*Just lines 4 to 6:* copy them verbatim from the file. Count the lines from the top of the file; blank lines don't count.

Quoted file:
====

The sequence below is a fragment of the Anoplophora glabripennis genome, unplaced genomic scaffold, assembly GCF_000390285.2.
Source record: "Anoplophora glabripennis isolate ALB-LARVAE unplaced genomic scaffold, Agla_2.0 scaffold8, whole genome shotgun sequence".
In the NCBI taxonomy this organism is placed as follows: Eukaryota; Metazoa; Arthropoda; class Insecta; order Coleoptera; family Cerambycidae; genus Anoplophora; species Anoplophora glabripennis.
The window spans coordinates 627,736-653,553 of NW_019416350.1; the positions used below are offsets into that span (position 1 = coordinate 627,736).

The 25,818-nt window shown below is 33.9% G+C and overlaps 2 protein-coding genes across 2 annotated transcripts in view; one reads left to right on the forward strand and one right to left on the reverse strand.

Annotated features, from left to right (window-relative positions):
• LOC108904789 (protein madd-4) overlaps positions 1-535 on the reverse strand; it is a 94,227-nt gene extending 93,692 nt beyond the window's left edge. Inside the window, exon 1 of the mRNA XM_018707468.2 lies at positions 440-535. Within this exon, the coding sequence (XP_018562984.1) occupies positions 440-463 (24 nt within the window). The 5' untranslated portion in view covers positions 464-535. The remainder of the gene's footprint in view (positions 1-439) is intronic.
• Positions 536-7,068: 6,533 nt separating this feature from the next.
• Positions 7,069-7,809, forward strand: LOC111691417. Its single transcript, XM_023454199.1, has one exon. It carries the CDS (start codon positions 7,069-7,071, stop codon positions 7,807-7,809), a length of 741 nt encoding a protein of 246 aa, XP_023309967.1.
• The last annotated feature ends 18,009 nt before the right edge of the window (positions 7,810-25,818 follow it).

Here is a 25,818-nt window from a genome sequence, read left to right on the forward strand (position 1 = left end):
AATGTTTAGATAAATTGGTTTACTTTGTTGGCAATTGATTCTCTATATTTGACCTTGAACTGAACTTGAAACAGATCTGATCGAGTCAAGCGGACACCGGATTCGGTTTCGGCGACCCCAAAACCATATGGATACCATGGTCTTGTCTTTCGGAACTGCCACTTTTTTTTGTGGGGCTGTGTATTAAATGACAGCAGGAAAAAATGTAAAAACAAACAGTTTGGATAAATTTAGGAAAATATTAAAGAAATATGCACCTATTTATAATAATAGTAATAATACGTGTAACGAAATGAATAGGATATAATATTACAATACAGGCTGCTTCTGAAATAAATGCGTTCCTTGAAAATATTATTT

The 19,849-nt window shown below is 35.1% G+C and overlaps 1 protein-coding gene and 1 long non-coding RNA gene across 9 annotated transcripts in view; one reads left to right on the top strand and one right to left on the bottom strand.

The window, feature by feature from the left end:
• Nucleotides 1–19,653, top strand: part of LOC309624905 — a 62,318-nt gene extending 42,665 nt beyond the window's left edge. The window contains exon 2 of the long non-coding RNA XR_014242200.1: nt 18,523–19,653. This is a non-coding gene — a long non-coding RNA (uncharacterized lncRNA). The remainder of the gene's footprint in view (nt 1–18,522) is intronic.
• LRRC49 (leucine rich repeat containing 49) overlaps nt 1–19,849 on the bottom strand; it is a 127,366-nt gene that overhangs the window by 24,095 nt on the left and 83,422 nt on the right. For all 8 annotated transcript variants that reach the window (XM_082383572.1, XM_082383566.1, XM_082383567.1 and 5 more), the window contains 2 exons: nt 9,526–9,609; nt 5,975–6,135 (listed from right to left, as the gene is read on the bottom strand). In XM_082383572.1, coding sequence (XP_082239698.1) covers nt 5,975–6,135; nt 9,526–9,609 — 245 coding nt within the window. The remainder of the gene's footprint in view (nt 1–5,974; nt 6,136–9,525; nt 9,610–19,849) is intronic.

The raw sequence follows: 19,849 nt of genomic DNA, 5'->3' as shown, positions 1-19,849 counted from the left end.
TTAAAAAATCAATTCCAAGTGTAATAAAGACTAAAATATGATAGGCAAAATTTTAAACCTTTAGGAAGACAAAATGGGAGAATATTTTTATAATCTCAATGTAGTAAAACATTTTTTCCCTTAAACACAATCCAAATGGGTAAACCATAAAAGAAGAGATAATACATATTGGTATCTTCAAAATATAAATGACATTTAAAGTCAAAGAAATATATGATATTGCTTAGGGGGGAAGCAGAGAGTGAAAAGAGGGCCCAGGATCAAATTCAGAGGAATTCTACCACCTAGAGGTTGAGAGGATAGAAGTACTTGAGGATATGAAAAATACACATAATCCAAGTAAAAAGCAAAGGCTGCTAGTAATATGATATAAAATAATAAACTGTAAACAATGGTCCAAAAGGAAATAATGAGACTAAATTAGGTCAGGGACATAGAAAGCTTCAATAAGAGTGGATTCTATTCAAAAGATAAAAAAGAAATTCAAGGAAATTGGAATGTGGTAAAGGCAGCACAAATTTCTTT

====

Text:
The window spans coordinates 627,736-653,553 of NW_019416350.1; the positions used below are offsets into that span (position 1 = coordinate 627,736).

The 25,818-nt window shown below is 33.9% G+C and overlaps 2 protein-coding genes across 2 annotated transcripts in view; one reads left to right on the forward strand and one right to left on the reverse strand.

Annotated features, from left to right (window-relative positions):